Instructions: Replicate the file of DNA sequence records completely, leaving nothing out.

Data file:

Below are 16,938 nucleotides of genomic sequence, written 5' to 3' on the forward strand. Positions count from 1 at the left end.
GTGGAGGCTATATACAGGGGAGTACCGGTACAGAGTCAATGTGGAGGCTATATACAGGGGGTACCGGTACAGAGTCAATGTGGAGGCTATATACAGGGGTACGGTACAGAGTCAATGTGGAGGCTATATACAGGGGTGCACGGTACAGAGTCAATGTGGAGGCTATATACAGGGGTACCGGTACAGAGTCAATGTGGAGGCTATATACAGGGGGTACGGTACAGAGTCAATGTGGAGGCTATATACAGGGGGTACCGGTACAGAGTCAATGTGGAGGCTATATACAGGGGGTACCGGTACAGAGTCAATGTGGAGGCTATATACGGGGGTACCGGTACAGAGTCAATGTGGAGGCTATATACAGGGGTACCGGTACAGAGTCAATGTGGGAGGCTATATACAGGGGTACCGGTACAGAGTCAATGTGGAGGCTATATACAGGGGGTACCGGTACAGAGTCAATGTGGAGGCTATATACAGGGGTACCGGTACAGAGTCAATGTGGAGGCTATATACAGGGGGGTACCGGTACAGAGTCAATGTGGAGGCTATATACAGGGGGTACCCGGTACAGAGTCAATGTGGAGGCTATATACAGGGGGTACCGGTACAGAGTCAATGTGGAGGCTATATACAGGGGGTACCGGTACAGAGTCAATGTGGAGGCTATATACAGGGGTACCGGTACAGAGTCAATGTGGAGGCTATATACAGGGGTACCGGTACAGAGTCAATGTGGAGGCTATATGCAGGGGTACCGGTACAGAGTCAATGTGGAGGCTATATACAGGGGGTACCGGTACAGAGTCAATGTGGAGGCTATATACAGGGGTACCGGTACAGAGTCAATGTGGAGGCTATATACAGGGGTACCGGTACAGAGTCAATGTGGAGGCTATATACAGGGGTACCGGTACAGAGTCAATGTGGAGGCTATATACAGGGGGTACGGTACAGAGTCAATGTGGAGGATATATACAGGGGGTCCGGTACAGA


Below are 16,938 nucleotides of genomic sequence, written 5' to 3' on the forward strand. Positions count from 1 at the left end.
GTGGAGGCTATATACAGGGGAGTACCGGTACAGAGTCAATGTGGAGGCTATATACAGGGGGTACCGGTACAGAGTCAATGTGGAGGCTATATACAGGGGTACGGTACAGAGTCAATGTGGAGGCTATATACAGGGGTGCACGGTACAGAGTCAATGTGGAGGCTATATACAGGGGTACCGGTACAGAGTCAATGTGGAGGCTATATACAGGGGGTACGGTACAGAGTCAATGTGGAGGCTATATACAGGGGGTACCGGTACAGAGTCAATGTGGAGGCTATATACAGGGGGTACCGGTACAGAGTCAATGTGGAGGCTATATACGGGGGTACCGGTACAGAGTCAATGTGGAGGCTATATACAGGGGTACCGGTACAGAGTCAATGTGGGAGGCTATATACAGGGGTACCGGTACAGAGTCAATGTGGAGGCTATATACAGGGGGTACCGGTACAGAGTCAATGTGGAGGCTATATACAGGGGTACCGGTACAGAGTCAATGTGGAGGCTATATACAGGGGGGTACCGGTACAGAGTCAATGTGGAGGCTATATACAGGGGGTACCCGGTACAGAGTCAATGTGGAGGCTATATACAGGGGGTACCGGTACAGAGTCAATGTGGAGGCTATATACAGGGGGTACCGGTACAGAGTCAATGTGGAGGCTATATACAGGGGTACCGGTACAGAGTCAATGTGGAGGCTATATACAGGGGTACCGGTACAGAGTCAATGTGGAGGCTATATGCAGGGGTACCGGTACAGAGTCAATGTGGAGGCTATATACAGGGGGTACCGGTACAGAGTCAATGTGGAGGCTATATACAGGGGTACCGGTACAGAGTCAATGTGGAGGCTATATACAGGGGTACCGGTACAGAGTCAATGTGGAGGCTATATACAGGGGTACCGGTACAGAGTCAATGTGGAGGCTATATACAGGGGGTACGGTACAGAGTCAATGTGGAGGATATATACAGGGGGTCCGGTACAGA